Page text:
Bachelor Pad

30 11 2005

About 2 weeks ago, Tracey and Owen went to the States to attend Tracey’s sister’s wedding in San Diego. Isaac, Graham and I have been holding down the fort here in Togo but we have definitely missed Mom and our little buddy ‘O’.

During Tracey’s absence, I’ve come to appreciate more deeply what a difference one woman can make in a home. Just check out what we’ve been up to:

While Mom is away, the boys will….

  • eat mostly ‘finger food’ meals (hot dogs, pizza, tacos, pb&j sandwiches, etc.),
  • eat dinner while watching hoops on t.v. just about every night,
  • miss Mom like crazy,
  • go almost 3 days without bathing (we were camping),
  • belch as loud (and as frequently) as they please,
  • see how far across the living room they can toss gummy bears into each other’s mouths,
  • and, of course, never put the toilet seat down.

As you can tell, we are ready for the woman in our lives to come home! Please pray for a safe return this Saturday (Dec. 3rd).


Meet the Family

23 11 2005

Here we are (from right to left): Graham (5), Owen (1), Bryan, Tracey and Isaac (7)

My Cool Job

22 11 2005

In its September 2005 issue, Outside magazine featured 20 ‘dream jobs’ which were meant to inspire readers “to evolve into the fully balanced life-explorer [they] were meant to be.” As I read about the exciting lives of an adventure filmmaker, climbing ranger, tea purveyor and brew meister (among others) I couldn’t help but think, “Man, I’ve got a pretty sweet gig myself!”

So, I thought I’d write up a profile of my job as a missionary (modeled after the ones in Outside) to add to the list of dream jobs. Here it is:


Bryan Ries

JOB DESCRIPTION: Employed by the Preston Road Church of Christ (Dallas, TX), Ries works among the Kabiye people in rural Togo, W. Africa as an evangelist, church planter and leadership trainer. Speaking the native Kabiye language, he tries to communicate the Good News to animist non-believers and to help new believers make disciples of others and to work out what it means to be a follower of Jesus Christ in their own culture.

WHY THIS WORK RULES: Over the past 5 years, Ries has found that there is nothing more fulfilling than helping those who may have otherwise never heard the Gospel come to the simple understanding that belief in Jesus brings the forgiveness of sins. “When I start teaching in a new village somewhere out in the boonies and the people there first hear me teaching in Kabiye, the response is incredible,” says Ries. “First they are amazed, flabbergasted really, that a foreigner from America can speak their language and then they start to say stuff like, ‘God speaks our language too!’” Ries is also involved in helping place mission teams among other people groups in W. Africa, having taken teams of university students on survey trips to Burkina Faso and Mali. “Traveling across West Africa, experiencing the different cultures and seeing things most people in the world may never get a glimpse of as a part of your job can’t be beat. Plus, there are a number of game parks to visit along the way!”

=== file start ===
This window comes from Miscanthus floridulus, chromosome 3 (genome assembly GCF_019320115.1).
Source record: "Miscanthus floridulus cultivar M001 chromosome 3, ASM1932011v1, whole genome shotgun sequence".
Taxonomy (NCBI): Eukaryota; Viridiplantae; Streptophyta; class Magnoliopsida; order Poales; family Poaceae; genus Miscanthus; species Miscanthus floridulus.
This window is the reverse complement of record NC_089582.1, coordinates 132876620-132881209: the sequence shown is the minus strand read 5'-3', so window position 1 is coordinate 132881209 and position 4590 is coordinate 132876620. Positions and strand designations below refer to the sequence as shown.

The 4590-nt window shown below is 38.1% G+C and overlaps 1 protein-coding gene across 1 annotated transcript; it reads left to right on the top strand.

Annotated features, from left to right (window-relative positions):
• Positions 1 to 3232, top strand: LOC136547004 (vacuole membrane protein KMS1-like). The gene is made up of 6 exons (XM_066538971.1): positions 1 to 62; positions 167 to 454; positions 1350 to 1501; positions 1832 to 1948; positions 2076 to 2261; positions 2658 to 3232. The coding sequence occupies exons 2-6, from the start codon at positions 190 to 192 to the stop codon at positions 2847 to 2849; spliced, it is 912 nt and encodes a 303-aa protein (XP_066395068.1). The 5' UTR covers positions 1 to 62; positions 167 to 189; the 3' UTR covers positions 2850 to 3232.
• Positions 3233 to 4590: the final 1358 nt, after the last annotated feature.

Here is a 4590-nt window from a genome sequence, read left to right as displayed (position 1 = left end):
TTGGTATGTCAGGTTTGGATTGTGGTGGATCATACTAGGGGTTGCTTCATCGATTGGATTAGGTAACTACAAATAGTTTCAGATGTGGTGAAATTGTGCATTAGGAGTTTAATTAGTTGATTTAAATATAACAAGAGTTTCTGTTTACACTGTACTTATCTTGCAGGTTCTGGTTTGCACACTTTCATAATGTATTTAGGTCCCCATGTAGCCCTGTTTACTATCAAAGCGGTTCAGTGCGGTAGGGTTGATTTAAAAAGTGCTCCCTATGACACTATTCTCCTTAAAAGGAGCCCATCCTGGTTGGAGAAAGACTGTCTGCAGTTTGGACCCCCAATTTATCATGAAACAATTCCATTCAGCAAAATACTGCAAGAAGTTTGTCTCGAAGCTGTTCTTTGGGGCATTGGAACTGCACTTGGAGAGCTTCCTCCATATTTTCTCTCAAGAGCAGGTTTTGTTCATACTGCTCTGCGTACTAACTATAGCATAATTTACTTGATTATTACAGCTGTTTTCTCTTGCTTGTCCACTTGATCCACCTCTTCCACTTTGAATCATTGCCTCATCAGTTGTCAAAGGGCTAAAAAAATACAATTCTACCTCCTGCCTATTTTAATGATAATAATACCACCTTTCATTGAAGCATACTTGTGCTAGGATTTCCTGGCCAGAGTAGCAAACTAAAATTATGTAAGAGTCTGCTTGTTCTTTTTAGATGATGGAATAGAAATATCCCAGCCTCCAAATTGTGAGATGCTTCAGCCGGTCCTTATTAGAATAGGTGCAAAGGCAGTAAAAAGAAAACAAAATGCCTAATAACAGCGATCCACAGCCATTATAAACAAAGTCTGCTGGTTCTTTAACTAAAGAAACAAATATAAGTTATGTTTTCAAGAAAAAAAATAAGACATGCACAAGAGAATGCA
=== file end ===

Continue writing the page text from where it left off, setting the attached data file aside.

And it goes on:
TURNING POINT: While studying physics at Harding University (a small Church of Christ school in Searcy, AR), Ries became interested in overseas missions. He spent one summer in Slovakia before spending the next summer as a missions intern under the supervision of teams in Uganda and Togo. “I fell in love with Africa,” Ries says. “Once I realized that there wasn’t anything the missionaries were doing that I couldn’t do, even learning a second or third language, I knew I had found my calling.” Ries finished out his undergraduate degree in mathematics, earned an M.A. in Missions at the university’s graduate school of religion and began looking for a people group in Africa to work with and teammates to go with him. He, his wife Tracey, and their two sons moved to Togo in August 2000 with four other couples. Since that time, another son had been added to their family and hundreds of Kabiye people have come to Christ.

THE BALANCED LIFE: The slow pace of life and premium put on relationships in Africa allow Ries to spend quality time with his family and friends. “Even during a really busy week, I get to take the kids to school and I’m home every night before they go to bed,” he says. “Sometimes I even take one of the boys out on a village visit with me.” Ries enjoys mountain biking and hiking in the nearby mountains for exercise, and sometimes has to bike or hike just to get out to a village teaching point. As a getaway, the family enjoys the beach in Ghana and safari trips. “Just this past weekend, I went on a camping/safari trip with my two oldest boys, Isaac and Graham. We saw all kinds of antelope, hippos, an elephant and lions. Not bad for a weekend trip!”

REALITY CHECK: Living in a foreign culture take some getting used to… at least 2 years worth. Also, because of the poor medical care in Togo, medical issues – even ‘regular’ sickness – cause a great amount of stress. Finally, there is the issue of living so far away from family. “I have 2 nephews and a niece that I’ve yet to meet,” states Ries. “And, another will be born before we are back in the States.”

THE BOTTOM LINE: You won’t amass earthly wealth being a missionary (not that that is what our lives should be about anyways – see Matthew 6:33), but you can make a living and gain blessings that will last beyond a lifetime. What is more, you’ll get to see and do some pretty cool things along the way.